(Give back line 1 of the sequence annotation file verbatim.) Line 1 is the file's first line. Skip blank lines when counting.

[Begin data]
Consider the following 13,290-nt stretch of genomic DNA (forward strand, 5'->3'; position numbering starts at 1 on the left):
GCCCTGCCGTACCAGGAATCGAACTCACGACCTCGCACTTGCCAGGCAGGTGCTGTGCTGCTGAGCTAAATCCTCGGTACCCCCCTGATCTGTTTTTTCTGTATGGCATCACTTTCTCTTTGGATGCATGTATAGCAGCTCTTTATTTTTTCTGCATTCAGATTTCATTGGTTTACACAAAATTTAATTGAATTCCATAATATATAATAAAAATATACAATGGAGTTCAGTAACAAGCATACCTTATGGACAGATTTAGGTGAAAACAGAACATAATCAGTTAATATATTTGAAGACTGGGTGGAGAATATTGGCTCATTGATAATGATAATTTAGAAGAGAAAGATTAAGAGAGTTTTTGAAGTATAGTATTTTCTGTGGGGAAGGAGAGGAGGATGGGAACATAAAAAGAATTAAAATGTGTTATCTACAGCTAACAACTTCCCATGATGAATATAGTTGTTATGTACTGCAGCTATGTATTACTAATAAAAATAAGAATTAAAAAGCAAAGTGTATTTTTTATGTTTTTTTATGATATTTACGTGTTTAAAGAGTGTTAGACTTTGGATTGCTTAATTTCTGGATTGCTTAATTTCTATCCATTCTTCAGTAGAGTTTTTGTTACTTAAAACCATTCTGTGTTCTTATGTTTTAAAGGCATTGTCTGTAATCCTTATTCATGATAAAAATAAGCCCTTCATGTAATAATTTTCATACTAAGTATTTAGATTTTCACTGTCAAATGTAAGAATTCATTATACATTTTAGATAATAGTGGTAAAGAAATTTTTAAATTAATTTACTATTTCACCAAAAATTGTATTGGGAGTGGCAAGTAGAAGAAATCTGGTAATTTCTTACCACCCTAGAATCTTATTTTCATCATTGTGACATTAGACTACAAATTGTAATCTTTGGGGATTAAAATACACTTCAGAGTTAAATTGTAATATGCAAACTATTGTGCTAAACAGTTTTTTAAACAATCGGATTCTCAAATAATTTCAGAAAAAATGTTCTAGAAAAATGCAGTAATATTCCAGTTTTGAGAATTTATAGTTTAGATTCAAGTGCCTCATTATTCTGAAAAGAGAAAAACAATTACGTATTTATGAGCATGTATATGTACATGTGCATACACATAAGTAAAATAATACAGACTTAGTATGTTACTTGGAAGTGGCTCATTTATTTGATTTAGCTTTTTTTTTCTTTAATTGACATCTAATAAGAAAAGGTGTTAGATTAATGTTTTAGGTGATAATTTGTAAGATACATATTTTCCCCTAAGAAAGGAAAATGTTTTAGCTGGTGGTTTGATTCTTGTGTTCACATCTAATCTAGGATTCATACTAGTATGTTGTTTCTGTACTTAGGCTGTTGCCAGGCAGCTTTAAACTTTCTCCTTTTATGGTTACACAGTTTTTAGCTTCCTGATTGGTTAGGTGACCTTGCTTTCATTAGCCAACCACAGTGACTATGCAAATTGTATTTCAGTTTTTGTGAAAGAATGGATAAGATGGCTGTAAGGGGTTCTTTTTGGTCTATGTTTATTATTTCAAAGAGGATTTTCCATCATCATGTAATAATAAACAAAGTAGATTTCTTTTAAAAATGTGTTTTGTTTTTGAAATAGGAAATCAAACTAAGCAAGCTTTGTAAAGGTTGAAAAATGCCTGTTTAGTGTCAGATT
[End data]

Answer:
Consider the following 13,290-nt stretch of genomic DNA (forward strand, 5'->3'; position numbering starts at 1 on the left):